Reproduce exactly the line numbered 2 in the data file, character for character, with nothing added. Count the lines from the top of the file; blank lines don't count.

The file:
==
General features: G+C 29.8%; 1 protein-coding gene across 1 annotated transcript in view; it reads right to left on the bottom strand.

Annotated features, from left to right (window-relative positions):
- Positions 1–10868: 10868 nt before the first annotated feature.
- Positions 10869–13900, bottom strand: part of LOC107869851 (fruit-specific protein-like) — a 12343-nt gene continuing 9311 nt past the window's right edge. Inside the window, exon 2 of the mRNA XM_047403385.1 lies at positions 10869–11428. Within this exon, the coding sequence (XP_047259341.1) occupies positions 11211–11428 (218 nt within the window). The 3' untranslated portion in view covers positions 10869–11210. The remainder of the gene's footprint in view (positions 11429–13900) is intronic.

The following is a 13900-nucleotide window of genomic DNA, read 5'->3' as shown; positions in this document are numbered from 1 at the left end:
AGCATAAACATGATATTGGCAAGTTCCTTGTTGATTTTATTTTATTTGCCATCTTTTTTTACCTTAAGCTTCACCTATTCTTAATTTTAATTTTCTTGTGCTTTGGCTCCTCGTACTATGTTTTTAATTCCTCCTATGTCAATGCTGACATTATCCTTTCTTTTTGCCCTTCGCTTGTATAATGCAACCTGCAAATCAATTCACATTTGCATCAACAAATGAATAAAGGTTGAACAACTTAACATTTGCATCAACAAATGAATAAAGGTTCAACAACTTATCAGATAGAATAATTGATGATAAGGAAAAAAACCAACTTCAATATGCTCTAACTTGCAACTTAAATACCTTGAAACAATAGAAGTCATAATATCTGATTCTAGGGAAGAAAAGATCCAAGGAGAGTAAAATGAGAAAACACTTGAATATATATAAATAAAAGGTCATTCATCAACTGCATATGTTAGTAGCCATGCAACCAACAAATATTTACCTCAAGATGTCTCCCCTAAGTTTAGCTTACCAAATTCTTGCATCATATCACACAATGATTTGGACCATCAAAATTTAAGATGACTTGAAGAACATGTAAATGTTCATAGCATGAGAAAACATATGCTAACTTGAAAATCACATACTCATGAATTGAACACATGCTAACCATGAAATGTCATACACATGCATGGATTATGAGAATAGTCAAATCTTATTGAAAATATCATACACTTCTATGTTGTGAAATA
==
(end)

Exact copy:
Annotated features, from left to right (window-relative positions):